A still further object of the present invention is to provide methods for the dyeing of polyurethane foams, whereby the final color of the foam is effectively controlled and which serves to mitigate or otherwise overcome the several problems faced by prior art processes.

Other objects and advantages of the present invention will become apparent as the description thereof proceeds.

In satisfaction of the foregoing objects and advantages, there is provided by this invention compositions of matter comprising polyurethane foams, and articles formed therefrom, having applied thereto essentially water-insoluble dyestuffs. Such spirit or solvent-soluble dyestuffs comprise (I) dyestuffs formed by the reaction of water-soluble dyes which contain water-solubilizing sulfonic or carboxylic acid groups, with amines which are free from such solubilizing groups, and (I1) spirit and solvent-soluble dyestuffs of the metallized, 0,0- dihydroxy-azo type. The novel dyed compositions of this invention are characterized by good color fastness and color uniformity.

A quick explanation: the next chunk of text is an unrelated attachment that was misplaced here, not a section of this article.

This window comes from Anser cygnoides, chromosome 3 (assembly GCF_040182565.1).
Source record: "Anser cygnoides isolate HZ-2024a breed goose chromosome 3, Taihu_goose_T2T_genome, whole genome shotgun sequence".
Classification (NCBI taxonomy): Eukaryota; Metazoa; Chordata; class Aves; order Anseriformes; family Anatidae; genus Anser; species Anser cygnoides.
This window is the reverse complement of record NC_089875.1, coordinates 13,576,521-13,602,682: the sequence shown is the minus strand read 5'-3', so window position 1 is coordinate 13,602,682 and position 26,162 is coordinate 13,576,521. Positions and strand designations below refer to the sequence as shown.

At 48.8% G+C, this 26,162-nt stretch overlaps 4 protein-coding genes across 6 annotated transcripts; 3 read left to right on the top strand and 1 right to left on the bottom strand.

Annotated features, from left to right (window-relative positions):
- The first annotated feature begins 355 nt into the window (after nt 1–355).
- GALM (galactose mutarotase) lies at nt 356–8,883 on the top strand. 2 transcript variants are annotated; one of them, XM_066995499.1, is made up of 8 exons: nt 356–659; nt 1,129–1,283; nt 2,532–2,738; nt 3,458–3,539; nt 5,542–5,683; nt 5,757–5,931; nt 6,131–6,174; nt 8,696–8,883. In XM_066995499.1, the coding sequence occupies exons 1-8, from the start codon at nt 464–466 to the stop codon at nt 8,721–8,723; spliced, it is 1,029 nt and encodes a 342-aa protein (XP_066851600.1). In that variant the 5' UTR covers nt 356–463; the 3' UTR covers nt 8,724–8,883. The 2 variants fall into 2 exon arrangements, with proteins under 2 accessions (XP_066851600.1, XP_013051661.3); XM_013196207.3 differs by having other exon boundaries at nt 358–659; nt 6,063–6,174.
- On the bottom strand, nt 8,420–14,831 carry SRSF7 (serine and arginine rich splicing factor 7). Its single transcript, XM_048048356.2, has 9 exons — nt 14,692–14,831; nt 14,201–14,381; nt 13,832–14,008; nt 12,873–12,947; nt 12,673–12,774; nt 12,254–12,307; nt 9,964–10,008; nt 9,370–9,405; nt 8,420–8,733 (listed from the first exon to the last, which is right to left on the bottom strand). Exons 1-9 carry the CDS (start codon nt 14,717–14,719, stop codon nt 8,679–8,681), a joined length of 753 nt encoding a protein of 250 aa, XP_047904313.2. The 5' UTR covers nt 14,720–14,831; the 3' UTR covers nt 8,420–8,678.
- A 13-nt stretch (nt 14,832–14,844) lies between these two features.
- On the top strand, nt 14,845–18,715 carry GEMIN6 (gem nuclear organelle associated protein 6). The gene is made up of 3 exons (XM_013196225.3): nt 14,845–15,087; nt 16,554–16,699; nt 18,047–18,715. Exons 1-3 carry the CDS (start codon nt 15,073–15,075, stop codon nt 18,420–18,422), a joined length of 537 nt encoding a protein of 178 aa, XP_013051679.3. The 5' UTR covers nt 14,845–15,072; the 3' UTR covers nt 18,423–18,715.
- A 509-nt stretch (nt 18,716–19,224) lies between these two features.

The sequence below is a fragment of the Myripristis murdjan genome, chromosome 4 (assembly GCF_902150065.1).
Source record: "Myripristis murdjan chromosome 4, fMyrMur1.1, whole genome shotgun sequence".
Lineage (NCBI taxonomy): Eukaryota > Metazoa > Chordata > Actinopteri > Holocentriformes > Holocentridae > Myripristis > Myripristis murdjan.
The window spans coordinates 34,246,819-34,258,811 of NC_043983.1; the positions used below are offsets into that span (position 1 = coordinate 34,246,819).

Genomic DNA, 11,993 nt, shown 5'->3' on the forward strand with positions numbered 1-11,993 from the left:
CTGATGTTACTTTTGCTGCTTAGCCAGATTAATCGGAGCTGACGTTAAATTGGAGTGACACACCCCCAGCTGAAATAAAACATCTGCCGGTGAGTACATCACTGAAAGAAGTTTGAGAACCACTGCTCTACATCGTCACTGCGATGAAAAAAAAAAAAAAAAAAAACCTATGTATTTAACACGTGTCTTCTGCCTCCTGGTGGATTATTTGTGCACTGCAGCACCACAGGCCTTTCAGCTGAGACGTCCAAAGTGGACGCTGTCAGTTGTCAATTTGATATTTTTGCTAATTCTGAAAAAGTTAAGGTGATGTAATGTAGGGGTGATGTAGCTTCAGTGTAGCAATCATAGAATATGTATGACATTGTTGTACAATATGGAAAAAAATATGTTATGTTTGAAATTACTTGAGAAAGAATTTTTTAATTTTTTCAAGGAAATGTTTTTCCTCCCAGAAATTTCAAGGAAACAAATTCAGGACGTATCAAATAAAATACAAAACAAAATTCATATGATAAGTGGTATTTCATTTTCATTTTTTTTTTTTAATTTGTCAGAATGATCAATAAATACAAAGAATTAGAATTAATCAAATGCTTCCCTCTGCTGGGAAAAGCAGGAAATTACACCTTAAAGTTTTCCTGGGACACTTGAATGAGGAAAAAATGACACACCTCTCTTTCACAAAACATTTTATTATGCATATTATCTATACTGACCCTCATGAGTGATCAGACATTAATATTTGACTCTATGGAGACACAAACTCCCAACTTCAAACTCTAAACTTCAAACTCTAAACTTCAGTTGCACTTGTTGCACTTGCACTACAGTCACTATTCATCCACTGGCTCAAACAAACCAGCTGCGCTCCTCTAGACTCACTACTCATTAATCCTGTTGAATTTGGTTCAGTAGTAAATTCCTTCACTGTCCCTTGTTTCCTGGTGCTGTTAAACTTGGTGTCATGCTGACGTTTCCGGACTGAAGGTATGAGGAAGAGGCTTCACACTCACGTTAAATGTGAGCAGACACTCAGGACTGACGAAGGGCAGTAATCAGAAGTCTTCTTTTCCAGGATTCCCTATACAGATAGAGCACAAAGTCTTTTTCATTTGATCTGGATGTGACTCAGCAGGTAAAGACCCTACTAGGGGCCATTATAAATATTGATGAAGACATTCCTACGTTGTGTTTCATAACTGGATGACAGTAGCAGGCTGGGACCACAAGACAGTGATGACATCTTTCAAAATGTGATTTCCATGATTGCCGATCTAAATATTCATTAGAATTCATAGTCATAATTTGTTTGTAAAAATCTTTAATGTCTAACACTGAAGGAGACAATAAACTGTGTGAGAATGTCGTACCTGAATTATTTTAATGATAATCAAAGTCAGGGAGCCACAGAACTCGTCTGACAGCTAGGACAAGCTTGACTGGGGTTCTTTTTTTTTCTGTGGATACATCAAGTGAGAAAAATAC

There is also provided by the present invention a process for the production of dyed polyurethanes which comprises dissolving a water-insoluble, spirit or solvent-soluble dyestuff of the above types (I) or (II) in an organic solvent, and applying the resulting product to the polyurethane foam.